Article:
One in Five Homes Are Now Buy to Lets, Says Government

Buy-to-let has mushroomed from 10% of homes in the 1990s to grab a 20% share in the English Housing Survey from the government’s Office of National Statistics.

Essentially, the report reveals the number of buy-to-let homes has doubled since 2003.

The figures for 2015-16 show that 4.5 million homes are privately rented, outstripping social housing, which has a 17% slice of all homes – which adds up to 3.9 million households.

During the same time, home ownership has declined.

At its peak in 2003, private home ownership accounted for 71% of all homes but has rapidly dropped to 22.8 million households and 63% of the market since then.

Meanwhile the number of families privately renting as climbed by 950,000 over the past decade, highlighting both a shift away from families buying their properties and a decline of 123,000 in the number renting social housing.

Buy-to-let households with children have increased from 30% (1.35 million) to 36% (1.62 million).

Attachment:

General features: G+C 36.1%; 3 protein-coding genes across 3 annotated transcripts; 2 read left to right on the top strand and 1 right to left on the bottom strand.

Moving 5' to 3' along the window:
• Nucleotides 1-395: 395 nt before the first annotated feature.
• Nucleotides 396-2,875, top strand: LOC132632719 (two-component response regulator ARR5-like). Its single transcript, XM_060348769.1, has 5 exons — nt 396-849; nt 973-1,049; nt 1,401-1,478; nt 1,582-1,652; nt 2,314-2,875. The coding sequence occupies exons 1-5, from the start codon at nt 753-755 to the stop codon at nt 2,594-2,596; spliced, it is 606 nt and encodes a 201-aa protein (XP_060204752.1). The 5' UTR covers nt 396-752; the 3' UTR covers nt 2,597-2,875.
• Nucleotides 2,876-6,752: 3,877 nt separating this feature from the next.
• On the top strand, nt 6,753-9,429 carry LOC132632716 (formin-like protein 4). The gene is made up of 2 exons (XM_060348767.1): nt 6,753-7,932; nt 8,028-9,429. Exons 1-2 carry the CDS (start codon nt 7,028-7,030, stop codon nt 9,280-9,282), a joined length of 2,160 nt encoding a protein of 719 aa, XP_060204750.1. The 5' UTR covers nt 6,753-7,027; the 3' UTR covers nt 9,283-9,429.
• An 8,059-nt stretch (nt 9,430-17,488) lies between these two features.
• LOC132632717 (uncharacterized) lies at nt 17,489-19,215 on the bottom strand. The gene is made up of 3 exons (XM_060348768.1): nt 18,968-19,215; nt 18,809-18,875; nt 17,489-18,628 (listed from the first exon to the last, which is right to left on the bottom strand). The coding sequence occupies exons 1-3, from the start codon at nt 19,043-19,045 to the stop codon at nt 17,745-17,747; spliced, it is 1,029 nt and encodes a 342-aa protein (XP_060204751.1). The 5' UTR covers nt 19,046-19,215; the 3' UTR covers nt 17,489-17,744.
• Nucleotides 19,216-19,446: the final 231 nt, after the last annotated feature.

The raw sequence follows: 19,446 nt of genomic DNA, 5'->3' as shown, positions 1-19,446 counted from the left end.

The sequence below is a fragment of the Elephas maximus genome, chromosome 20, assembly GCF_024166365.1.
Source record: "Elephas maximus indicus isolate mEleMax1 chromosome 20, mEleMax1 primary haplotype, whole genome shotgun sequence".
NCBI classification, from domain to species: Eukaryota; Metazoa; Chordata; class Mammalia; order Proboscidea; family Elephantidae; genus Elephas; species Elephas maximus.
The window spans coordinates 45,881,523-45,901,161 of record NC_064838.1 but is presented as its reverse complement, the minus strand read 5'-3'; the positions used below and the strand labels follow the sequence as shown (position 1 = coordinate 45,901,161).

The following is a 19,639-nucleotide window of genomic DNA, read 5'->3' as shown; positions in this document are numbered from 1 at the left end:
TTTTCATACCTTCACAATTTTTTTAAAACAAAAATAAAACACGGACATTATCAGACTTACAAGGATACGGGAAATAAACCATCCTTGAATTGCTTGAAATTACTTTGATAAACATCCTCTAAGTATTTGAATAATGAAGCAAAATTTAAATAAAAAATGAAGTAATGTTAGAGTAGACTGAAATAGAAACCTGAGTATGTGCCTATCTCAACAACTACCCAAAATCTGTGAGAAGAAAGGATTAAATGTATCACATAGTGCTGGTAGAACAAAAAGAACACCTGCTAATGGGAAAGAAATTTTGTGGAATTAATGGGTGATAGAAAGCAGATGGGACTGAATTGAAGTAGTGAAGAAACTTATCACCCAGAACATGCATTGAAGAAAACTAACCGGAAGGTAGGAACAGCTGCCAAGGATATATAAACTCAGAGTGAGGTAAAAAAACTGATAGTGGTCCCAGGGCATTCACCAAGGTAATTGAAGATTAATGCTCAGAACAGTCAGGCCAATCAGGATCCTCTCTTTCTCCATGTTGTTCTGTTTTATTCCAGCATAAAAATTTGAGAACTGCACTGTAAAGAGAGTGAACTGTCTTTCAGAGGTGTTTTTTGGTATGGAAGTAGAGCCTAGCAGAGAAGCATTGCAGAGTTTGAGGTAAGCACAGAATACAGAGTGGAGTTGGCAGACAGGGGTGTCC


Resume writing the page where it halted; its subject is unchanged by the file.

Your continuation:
Other reports show private renting is the most expensive way to pay for a home.

Buy to let tenants spend an average of 35% of their monthly income on rents, compared to 28% renting social housing and 18% for homeowners with mortgages.

Overcrowding is also an aspect of renting the government wants to investigate.

Tenants report that 7% of social housing and 6% of buy-to-let homes are crowded, compared to 1% of privately owned properties.

The survey also shows that in 2015-16, the level of households buying with a mortgage fell to 29% - the rate peaked at 43% in the 1990s – and buy-to-let has outstripped purchasing a home in London, but private ownership remains the favourite option for the rest of the country.

Interestingly, almost 64% of private renters have remained on their property for more than three years. This shows that despite there being no minimum term required in law, the reality is that the majority of private renters stay for a good number of years.

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Investing in a private rented property can be achieved in a variety of ways. Sometimes landlords inherit a property that they then turn over to renting. Sometimes owners of properties become unintentional landlords because they are unable or unwilling to sell a property at the value the market currently dictates.